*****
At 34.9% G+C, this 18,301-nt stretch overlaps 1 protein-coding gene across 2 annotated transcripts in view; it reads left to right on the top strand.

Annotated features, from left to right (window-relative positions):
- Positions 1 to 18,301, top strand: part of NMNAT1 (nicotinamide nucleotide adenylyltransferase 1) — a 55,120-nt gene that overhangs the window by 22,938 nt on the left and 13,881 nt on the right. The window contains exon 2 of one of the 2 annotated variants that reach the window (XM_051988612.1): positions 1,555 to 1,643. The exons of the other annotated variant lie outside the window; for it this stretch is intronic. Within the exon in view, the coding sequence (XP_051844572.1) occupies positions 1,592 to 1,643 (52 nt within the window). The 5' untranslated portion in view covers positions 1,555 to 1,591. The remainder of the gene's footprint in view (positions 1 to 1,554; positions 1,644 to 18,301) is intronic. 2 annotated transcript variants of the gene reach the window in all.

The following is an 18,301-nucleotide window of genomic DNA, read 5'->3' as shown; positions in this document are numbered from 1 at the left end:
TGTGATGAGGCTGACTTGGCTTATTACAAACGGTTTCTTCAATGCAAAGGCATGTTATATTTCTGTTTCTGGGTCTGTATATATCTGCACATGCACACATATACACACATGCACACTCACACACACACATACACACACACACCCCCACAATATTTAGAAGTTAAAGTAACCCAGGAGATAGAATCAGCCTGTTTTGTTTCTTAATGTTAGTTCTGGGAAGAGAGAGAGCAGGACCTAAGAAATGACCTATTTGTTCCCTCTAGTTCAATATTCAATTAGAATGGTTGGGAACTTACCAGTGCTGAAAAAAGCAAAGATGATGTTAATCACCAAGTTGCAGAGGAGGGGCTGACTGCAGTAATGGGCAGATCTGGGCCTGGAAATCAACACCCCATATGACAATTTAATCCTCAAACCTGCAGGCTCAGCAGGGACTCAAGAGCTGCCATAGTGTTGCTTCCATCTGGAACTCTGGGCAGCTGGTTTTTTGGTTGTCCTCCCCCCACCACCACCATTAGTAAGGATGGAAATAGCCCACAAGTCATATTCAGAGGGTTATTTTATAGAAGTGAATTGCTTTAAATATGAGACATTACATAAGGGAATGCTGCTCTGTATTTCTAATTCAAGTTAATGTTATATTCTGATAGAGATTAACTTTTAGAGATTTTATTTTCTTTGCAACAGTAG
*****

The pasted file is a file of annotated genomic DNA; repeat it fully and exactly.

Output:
At 34.9% G+C, this 18,301-nt stretch overlaps 1 protein-coding gene across 2 annotated transcripts in view; it reads left to right on the top strand.

Annotated features, from left to right (window-relative positions):
- Positions 1 to 18,301, top strand: part of NMNAT1 (nicotinamide nucleotide adenylyltransferase 1) — a 55,120-nt gene that overhangs the window by 22,938 nt on the left and 13,881 nt on the right. The window contains exon 2 of one of the 2 annotated variants that reach the window (XM_051988612.1): positions 1,555 to 1,643. The exons of the other annotated variant lie outside the window; for it this stretch is intronic. Within the exon in view, the coding sequence (XP_051844572.1) occupies positions 1,592 to 1,643 (52 nt within the window). The 5' untranslated portion in view covers positions 1,555 to 1,591. The remainder of the gene's footprint in view (positions 1 to 1,554; positions 1,644 to 18,301) is intronic. 2 annotated transcript variants of the gene reach the window in all.

The following is an 18,301-nucleotide window of genomic DNA, read 5'->3' as shown; positions in this document are numbered from 1 at the left end:
TGTGATGAGGCTGACTTGGCTTATTACAAACGGTTTCTTCAATGCAAAGGCATGTTATATTTCTGTTTCTGGGTCTGTATATATCTGCACATGCACACATATACACACATGCACACTCACACACACACATACACACACACACCCCCACAATATTTAGAAGTTAAAGTAACCCAGGAGATAGAATCAGCCTGTTTTGTTTCTTAATGTTAGTTCTGGGAAGAGAGAGAGCAGGACCTAAGAAATGACCTATTTGTTCCCTCTAGTTCAATATTCAATTAGAATGGTTGGGAACTTACCAGTGCTGAAAAAAGCAAAGATGATGTTAATCACCAAGTTGCAGAGGAGGGGCTGACTGCAGTAATGGGCAGATCTGGGCCTGGAAATCAACACCCCATATGACAATTTAATCCTCAAACCTGCAGGCTCAGCAGGGACTCAAGAGCTGCCATAGTGTTGCTTCCATCTGGAACTCTGGGCAGCTGGTTTTTTGGTTGTCCTCCCCCCACCACCACCATTAGTAAGGATGGAAATAGCCCACAAGTCATATTCAGAGGGTTATTTTATAGAAGTGAATTGCTTTAAATATGAGACATTACATAAGGGAATGCTGCTCTGTATTTCTAATTCAAGTTAATGTTATATTCTGATAGAGATTAACTTTTAGAGATTTTATTTTCTTTGCAACAGTAG